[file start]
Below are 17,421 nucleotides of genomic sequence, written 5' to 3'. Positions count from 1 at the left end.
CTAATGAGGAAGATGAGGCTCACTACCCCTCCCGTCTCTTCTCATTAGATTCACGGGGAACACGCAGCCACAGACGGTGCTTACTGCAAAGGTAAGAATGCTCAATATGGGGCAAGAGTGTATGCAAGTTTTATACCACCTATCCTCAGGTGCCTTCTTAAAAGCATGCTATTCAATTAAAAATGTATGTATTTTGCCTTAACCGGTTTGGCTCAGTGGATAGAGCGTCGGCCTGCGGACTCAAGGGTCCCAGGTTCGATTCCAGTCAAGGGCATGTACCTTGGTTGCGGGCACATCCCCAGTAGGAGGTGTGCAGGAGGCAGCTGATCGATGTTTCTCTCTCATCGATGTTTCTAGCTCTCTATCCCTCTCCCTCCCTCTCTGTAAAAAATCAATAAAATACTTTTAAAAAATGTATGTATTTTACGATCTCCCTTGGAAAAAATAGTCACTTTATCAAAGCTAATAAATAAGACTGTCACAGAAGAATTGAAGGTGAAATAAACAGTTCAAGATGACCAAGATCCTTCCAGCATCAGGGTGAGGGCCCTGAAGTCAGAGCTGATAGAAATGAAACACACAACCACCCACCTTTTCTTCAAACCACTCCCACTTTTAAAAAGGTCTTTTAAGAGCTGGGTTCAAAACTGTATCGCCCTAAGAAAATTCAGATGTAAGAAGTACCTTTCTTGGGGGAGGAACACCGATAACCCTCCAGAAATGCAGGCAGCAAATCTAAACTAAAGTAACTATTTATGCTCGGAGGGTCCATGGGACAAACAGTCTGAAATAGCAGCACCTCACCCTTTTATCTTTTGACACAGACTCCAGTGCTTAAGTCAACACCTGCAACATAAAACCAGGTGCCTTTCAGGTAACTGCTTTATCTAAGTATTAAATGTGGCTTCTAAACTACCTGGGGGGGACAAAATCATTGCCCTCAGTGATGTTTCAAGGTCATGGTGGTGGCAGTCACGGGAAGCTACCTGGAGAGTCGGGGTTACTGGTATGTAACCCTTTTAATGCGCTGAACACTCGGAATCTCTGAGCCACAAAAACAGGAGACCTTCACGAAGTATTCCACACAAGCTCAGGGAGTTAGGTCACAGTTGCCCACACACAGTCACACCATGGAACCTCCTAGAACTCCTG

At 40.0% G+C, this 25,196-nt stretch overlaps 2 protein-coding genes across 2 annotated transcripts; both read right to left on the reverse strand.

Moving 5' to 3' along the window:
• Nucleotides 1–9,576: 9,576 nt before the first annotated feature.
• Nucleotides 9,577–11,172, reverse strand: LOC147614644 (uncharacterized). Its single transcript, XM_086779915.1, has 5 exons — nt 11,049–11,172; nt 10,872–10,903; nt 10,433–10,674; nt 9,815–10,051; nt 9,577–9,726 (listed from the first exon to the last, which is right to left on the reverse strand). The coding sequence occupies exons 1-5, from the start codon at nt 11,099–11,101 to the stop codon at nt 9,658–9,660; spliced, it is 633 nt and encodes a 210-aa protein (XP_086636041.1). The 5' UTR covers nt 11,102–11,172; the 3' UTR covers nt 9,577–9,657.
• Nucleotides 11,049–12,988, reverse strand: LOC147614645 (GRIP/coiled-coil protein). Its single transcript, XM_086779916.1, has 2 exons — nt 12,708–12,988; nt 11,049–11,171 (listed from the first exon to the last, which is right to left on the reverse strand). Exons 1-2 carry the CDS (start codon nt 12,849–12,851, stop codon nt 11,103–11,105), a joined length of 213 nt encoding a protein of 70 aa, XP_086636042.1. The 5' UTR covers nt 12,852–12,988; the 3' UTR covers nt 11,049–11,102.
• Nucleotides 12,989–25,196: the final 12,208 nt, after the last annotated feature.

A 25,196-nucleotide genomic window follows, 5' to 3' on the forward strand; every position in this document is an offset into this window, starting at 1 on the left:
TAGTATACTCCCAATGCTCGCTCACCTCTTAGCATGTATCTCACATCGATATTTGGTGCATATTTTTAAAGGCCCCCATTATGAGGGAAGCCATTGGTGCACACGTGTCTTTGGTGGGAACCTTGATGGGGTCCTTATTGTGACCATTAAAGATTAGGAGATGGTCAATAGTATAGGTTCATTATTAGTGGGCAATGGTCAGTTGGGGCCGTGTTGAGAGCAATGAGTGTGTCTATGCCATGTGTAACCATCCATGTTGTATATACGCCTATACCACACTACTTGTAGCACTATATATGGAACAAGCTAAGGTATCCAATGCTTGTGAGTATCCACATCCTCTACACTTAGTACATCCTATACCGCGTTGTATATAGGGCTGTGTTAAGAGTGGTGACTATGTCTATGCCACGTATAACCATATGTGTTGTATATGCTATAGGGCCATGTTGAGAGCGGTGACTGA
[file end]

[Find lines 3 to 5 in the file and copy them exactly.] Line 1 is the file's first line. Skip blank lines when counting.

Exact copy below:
At 40.0% G+C, this 25,196-nt stretch overlaps 2 protein-coding genes across 2 annotated transcripts; both read right to left on the reverse strand.

Moving 5' to 3' along the window:
• Nucleotides 1–9,576: 9,576 nt before the first annotated feature.